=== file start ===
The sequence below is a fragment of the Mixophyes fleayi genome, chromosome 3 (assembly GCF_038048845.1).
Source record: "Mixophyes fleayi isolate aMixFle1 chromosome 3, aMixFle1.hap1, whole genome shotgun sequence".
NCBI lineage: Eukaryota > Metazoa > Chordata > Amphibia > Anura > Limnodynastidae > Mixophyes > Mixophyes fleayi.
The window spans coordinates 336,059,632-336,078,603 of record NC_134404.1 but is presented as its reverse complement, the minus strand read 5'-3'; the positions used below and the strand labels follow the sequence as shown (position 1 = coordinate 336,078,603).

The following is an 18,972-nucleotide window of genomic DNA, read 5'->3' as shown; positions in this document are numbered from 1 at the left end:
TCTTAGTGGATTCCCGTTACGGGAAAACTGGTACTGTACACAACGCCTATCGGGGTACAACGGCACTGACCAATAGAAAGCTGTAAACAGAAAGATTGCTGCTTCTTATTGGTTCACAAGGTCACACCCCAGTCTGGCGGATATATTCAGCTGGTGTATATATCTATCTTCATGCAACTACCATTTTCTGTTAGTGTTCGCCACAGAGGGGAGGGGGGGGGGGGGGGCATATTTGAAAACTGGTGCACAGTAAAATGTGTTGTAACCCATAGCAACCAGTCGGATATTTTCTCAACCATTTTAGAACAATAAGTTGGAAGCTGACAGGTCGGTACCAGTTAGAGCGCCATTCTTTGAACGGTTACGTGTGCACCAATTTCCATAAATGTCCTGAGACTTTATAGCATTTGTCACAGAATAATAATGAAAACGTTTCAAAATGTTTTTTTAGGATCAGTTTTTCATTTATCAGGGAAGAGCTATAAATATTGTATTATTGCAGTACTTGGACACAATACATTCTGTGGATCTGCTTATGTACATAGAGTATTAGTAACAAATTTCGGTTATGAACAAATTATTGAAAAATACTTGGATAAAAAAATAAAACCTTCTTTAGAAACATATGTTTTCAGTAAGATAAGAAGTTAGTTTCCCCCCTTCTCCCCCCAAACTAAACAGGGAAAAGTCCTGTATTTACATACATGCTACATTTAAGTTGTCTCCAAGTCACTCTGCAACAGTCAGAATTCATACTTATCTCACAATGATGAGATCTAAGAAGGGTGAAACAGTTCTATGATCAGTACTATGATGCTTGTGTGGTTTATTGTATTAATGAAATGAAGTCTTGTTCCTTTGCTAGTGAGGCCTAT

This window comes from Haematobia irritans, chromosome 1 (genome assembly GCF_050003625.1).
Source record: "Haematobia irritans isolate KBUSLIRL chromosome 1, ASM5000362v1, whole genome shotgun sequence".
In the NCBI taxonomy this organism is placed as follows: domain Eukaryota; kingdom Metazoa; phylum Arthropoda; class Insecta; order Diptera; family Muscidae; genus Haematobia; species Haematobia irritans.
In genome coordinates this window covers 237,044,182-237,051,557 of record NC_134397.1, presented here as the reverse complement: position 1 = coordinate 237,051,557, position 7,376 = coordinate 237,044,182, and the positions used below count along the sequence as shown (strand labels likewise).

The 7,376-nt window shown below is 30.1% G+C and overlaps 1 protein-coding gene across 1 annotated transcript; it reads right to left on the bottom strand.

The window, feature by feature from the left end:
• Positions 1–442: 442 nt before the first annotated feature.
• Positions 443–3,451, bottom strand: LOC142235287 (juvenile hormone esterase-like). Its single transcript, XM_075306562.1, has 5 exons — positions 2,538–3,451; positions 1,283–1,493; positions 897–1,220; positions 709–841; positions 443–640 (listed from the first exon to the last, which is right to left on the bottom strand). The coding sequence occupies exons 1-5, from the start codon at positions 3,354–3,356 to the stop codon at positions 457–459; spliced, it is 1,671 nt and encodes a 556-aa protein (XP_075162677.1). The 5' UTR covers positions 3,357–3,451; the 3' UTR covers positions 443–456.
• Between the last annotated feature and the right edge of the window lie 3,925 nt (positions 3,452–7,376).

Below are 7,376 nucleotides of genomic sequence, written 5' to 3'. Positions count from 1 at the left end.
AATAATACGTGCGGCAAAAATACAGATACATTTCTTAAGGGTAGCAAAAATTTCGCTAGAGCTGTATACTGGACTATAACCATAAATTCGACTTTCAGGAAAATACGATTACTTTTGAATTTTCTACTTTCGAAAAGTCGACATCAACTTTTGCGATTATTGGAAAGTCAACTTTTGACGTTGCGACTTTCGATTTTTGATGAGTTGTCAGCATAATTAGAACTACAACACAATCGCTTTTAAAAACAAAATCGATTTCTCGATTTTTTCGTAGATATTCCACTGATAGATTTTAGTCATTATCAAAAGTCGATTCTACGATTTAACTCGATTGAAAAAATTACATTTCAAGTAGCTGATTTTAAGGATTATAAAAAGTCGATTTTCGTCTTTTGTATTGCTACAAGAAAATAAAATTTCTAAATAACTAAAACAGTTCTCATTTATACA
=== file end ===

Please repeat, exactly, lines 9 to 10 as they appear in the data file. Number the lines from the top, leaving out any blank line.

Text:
In the NCBI taxonomy this organism is placed as follows: domain Eukaryota; kingdom Metazoa; phylum Arthropoda; class Insecta; order Diptera; family Muscidae; genus Haematobia; species Haematobia irritans.
In genome coordinates this window covers 237,044,182-237,051,557 of record NC_134397.1, presented here as the reverse complement: position 1 = coordinate 237,051,557, position 7,376 = coordinate 237,044,182, and the positions used below count along the sequence as shown (strand labels likewise).